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Language of Privacy: Learning from Video Media Space Analysis and Design (15 May 2004)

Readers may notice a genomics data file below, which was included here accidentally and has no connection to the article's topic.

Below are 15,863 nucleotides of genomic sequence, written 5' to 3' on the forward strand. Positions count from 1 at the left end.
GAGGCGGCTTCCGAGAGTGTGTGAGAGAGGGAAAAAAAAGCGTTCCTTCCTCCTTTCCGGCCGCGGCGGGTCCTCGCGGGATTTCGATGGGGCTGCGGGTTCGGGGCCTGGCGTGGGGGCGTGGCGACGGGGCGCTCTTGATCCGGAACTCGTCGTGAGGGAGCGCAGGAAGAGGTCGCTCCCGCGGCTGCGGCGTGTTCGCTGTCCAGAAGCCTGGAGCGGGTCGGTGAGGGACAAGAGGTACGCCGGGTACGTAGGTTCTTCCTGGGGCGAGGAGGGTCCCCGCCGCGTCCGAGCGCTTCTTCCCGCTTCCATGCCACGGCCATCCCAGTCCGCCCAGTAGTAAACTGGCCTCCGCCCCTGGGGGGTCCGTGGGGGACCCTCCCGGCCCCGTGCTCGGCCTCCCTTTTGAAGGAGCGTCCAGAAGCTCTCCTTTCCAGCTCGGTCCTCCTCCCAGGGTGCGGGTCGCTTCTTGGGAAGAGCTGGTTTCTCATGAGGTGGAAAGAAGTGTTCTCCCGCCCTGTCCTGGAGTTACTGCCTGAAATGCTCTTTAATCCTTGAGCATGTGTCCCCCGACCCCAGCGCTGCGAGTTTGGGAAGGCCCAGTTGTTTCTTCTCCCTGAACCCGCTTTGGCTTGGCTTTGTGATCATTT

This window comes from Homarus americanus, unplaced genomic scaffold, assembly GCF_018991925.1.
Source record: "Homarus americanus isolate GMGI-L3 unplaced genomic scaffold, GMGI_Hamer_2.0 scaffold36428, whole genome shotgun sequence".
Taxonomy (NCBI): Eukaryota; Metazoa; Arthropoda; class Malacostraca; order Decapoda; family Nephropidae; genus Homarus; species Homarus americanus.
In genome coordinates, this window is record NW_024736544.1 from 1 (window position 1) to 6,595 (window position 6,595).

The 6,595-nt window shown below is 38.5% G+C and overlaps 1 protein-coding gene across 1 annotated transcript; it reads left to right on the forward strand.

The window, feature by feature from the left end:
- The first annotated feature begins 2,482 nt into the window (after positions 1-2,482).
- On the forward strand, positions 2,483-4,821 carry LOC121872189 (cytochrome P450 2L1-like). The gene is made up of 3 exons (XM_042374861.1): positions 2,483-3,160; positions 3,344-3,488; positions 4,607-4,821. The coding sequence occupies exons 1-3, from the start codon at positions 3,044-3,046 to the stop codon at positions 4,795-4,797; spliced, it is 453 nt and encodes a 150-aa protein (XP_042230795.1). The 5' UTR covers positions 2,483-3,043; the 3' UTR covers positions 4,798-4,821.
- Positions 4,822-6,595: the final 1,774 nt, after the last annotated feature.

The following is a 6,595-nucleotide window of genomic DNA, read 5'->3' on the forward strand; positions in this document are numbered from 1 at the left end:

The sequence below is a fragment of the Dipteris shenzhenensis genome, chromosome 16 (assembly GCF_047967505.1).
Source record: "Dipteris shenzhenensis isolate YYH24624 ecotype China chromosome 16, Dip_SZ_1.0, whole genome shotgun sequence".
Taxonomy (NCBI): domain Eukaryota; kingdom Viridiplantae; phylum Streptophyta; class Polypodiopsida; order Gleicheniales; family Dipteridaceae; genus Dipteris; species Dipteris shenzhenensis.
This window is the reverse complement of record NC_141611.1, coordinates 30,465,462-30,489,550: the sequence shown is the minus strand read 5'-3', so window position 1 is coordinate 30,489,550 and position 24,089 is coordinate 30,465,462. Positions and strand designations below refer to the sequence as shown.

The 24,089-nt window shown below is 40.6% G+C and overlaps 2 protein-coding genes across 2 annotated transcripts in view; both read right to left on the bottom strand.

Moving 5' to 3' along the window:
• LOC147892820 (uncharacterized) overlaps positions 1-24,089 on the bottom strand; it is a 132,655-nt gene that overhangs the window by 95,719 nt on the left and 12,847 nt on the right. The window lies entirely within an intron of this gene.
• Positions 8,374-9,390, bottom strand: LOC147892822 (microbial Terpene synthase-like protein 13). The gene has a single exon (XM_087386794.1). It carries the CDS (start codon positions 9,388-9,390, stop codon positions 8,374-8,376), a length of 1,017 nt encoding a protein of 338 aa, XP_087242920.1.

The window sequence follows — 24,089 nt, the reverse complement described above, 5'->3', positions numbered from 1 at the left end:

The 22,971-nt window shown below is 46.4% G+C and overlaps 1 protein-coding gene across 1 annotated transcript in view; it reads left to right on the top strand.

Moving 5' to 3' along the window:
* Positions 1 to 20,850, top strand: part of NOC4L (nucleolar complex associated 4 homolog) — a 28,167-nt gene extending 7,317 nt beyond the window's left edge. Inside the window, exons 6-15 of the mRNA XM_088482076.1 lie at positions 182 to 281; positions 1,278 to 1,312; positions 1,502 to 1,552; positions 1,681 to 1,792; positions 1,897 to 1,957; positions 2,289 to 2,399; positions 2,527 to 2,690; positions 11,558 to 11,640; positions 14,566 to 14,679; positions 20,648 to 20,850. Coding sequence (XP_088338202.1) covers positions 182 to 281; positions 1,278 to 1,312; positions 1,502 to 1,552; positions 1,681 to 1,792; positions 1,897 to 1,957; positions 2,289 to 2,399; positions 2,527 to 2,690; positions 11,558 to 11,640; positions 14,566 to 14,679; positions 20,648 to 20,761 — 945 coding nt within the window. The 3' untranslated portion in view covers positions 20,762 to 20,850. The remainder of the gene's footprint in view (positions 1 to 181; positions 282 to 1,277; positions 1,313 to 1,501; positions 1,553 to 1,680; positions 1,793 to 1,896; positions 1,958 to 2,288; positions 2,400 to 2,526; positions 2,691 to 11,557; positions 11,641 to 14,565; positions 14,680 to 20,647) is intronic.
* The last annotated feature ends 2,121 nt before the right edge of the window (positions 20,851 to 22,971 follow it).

Video media spaces are an excellent crucible for the study of privacy. Their design affords opportunities for misuse, prompts ethical questions, and engenders grave concerns from both users and non-users. Despite considerable discussion of the privacy problems uncovered in prior work, questions remain as to how to design a privacy-preserving video media space and how to evaluate its effect on privacy. The problem is more deeply rooted than this, however. Privacy is an enormous concept from which a large vocabulary of terms emerges. Disambiguating the meanings of and relationships between these terms facilitates understanding of the link between privacy and design. In this article, we draw from resources in environmental psychology and CSCW to build a broadly- and deeply-rooted vocabulary for privacy. We relate the vocabulary back to the real and hard problem of designing privacy preserving video media spaces. In doing so, we facilitate analysis of the privacy-design relationship.
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